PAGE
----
Hopes fade of finding sailors lost in storm
Emergency teams were scouring the seas on Monday, searching for the crews of two ships.
At least three sailors are known to have died while sixty others were plucked from the sea.
With sea temperatures at 9C, fears are growing that the missing men may already be dead.
Doctor Vladimir Kryltsov from the Kerch Sea Centre says “a man can survive for no more than 30 minutes before losing consciousness”.
“In an hour and a half a deadly numbness may start. But there is a chance they have been thrown up onto the shore,” Kryltsov said.
Both Russian and Ukrainian Prime Ministers are going to the scene to oversee rescue operations and examine the environmental damage.
The Volganeft-139 oil tanker split in half, spilling more than a thousand tonnes of fuel into the Black Sea and raising concerns of an ecological disaster.
Two barges carrying crude oil also ran aground but their tanks are believed to be intact.
Three cargo ships, each containing more than two thousand tonnes of sulphur, also sank in the Kerch Strait.
Twenty-four crew members from the ships wrecked in the Kerch Strait remain in hospital. Three of them are in a serious condition.
The Black Sea region
The entire crew of the Volganeft-139 oil tanker were saved, but rescuers are still searching for crew members of a cargo ship that sank off the coast of Sevastopol.
Meanwhile, Crimean authorities are assessing the damage caused to areas inland.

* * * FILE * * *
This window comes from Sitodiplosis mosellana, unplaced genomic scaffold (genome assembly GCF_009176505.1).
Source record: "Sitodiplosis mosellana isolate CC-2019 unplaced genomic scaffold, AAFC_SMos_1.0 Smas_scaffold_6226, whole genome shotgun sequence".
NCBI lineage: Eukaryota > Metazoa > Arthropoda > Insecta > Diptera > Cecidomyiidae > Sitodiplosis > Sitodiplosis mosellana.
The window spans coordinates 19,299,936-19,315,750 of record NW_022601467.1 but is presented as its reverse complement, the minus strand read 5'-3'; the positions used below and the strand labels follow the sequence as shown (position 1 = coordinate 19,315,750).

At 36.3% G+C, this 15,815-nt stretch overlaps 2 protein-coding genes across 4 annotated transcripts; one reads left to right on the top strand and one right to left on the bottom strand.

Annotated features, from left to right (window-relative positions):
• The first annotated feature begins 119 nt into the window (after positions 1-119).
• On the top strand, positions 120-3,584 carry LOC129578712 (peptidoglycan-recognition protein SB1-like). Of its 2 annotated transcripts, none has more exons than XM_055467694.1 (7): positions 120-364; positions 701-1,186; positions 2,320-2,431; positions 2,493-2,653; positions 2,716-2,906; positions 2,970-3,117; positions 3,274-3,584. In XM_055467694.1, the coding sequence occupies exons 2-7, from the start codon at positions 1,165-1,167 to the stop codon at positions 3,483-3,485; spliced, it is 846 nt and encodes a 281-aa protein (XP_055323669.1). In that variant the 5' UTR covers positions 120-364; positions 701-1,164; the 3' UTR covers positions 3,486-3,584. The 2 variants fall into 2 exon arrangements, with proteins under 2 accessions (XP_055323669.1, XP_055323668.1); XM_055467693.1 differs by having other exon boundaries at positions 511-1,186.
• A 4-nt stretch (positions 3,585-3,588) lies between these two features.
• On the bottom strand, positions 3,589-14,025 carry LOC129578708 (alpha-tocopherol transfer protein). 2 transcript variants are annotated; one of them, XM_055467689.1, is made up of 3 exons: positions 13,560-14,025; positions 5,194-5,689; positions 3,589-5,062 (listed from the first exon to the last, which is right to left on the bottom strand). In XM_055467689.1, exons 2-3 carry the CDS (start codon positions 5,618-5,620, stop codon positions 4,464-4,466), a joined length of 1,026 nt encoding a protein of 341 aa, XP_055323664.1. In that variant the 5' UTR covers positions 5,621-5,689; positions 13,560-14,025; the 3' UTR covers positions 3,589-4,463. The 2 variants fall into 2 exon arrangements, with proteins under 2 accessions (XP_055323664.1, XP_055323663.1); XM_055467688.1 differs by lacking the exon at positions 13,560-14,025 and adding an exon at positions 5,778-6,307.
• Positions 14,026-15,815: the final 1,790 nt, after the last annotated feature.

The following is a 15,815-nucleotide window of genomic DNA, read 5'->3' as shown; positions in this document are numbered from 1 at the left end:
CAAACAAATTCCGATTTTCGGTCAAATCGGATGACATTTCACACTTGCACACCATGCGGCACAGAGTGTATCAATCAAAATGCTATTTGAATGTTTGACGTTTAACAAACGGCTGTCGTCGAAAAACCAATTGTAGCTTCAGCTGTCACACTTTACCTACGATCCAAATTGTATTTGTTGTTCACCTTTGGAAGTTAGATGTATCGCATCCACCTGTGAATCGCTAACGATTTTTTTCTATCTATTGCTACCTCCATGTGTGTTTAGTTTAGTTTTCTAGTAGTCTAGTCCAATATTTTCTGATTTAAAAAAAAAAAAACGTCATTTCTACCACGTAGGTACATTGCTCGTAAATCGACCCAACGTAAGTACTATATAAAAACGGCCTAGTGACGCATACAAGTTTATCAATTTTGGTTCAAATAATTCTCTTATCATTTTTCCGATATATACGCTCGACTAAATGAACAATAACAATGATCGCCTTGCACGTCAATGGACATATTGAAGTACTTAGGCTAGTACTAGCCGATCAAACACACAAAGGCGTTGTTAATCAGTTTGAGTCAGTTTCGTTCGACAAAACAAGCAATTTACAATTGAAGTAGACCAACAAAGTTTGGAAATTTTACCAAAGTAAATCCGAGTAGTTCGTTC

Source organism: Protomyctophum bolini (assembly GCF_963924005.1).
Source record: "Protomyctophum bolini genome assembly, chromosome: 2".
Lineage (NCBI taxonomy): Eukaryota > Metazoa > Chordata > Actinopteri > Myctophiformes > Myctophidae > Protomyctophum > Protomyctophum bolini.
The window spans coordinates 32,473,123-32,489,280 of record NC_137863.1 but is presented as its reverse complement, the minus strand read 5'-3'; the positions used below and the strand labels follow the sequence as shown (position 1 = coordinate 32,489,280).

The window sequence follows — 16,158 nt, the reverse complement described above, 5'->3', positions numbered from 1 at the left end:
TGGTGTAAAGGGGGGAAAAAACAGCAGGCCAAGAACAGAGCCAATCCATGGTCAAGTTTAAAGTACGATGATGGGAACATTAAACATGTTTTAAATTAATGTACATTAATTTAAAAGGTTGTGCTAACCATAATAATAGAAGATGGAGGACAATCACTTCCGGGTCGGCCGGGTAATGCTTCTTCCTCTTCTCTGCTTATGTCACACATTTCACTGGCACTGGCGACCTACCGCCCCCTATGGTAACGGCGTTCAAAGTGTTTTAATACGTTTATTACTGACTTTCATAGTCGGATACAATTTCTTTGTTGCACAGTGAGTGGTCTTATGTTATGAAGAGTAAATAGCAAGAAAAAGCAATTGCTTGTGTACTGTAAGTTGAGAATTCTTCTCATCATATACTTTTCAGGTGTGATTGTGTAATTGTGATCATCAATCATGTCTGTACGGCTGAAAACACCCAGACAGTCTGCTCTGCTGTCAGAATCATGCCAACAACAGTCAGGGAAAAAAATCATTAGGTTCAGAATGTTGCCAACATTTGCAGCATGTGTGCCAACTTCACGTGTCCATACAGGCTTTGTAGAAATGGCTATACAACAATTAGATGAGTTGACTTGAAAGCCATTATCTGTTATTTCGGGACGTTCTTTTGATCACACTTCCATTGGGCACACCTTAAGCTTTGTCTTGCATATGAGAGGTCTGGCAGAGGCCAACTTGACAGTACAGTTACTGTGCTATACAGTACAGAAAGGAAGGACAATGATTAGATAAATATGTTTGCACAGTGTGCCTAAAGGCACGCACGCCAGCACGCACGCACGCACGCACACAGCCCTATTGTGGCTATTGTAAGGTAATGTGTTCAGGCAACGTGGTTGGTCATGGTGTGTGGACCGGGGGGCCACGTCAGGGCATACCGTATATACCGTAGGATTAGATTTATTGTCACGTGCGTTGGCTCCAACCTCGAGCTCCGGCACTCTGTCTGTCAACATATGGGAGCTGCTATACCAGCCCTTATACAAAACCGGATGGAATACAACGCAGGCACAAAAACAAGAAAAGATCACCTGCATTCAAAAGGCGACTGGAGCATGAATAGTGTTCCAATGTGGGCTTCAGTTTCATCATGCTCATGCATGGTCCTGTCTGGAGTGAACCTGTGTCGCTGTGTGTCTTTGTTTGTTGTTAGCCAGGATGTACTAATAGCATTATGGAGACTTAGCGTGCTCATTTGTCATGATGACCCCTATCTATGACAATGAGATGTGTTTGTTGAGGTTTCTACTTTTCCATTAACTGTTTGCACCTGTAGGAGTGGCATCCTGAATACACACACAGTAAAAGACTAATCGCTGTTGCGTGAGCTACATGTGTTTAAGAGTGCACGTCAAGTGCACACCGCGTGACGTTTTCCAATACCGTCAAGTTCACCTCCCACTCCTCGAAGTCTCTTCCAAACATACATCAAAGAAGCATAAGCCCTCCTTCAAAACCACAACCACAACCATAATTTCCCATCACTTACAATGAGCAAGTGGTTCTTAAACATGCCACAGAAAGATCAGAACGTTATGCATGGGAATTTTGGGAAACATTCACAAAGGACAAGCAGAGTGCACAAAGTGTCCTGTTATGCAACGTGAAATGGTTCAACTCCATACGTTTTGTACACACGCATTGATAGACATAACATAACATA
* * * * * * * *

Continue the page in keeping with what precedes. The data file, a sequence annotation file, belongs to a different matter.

One person is known to have died.
The storm-force winds downed power lines across the region, cutting off central heating and water supplies.
The wind ripped the rooves from dozens of houses.
The natural environment suffered too with more than 500 trees uprooted.
Russia and Ukraine are working together to deal with the aftermath.
The weathermen say the storm could intensify again.
Greenpeace express concern
The environmental organisation Greenpeace says the Black Sea could take ten years to recover from the pollution.
Greenpeace co-ordinator Aleksey Kiselev says the seabed in the region is very stony, making it difficult to trap the spilt oil.
“We'll see the oil coming up from the bottom and drifting in the sea for the next five to ten years”, Kiselev said.
“It's hard to predict now how many birds and fish will die and how tourism will be affected in the area,” he said.